In my latest TES article, I shared child-friendly strategies that could be just as effective for adults as for children.
Below is an excerpt from the article – with extras! – which breaks down one of my favourite CBT-based strategies for dealing with unhelpful thoughts. I’ve included screenshots so that you can see how easy it is to put this into practice as a teacher, parent or individual.
Ask yourself: “Am I hoarding thoughts?”
From What to Do When Your Brain Gets Stuck: A Kids’ Guide to Overcoming OCD by Dawn Huebner (2007).
Huebner’s book offers up an analogy that I’ve used countless times when teaching mindfulness to children: she invites children to think of all the dustbins that are positioned throughout their homes and to imagine what would happen if nothing was ever thrown out – if empty crisp packets, yogurt cartons and toilet roll tubes were all valued and saved.
Of course, this paints an unpleasant image of a house in a state of chaos, in which every simple journey is hindered by the sheer amount of “stuff” we are clinging on to.
Huebner suggests that our brains are like our homes: when thoughts come in, we have to decide which ones are worth saving and which ones are fit for the bin.
When I introduce this in class, I ask children to write down six thoughts that have popped into their head that day and we often spend a couple of minutes in silence, allowing the thoughts to come in to our minds. Then, we go through them, deciding what we need and what we don’t, practising with my example as a class beforehand.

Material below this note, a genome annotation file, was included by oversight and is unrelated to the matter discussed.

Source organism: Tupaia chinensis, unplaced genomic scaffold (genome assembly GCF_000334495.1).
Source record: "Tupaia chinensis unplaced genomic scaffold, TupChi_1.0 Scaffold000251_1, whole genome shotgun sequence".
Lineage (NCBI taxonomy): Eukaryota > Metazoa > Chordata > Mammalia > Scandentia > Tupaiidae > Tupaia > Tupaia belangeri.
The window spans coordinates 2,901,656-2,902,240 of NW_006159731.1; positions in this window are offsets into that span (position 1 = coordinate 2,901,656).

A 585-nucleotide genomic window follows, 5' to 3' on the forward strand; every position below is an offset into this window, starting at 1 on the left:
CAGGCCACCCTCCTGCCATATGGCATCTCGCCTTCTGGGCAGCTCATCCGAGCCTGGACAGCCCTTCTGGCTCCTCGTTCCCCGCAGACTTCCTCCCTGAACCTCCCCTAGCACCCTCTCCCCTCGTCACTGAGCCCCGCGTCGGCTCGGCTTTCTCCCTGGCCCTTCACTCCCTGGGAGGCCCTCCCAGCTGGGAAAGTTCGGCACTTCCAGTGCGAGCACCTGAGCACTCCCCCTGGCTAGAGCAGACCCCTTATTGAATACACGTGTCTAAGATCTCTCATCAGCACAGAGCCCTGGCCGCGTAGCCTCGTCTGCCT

The picture above demonstrates just how simple yet effective an activity like this can be. We look over the thoughts in pairs and decide if they’re useful, reliable, helpful or necessary, moving them into the save or bin pile appropriately. Please note that in other examples, we might also use a third bucket, for thoughts we wish to ‘shelve’ for later i.e. I need to remember that I’m going to Grandma’s tonight and we’re having Fish ‘n’ Chips… but not in the middle of my literacy lesson.
I really don’t think that I can emphasize enough how powerful, meaningful and potentially life-changing having a conversation about thoughts can be.
Negative thoughts feed and grow in secrecy and isolation. Therefore, simply in having a conversation about the way we think – including those occasional negative, useless and really unpleasant thoughts – immediately takes some of the power away. Revealing too that thoughts are not all true or useful, and so needn’t always be acted upon or kept hold of, is an incredibly empowering piece of knowledge.
This is a great exercise for adults too. Don’t believe me? Try it! Take a few minutes now to write down your thoughts as a list, then go through and decide what’s worth keeping and what just isn’t.
If you have problems with negative brain-chatter, developing a habit like this could really change your outlook on life and the roles you play within it.
We can’t control the thoughts that come into our heads, but we can control what we keep hold of. Learn to notice your thoughts and discriminate between what’s useful and useless. Do this and you’ll become the master of your thoughts, rather than their servant.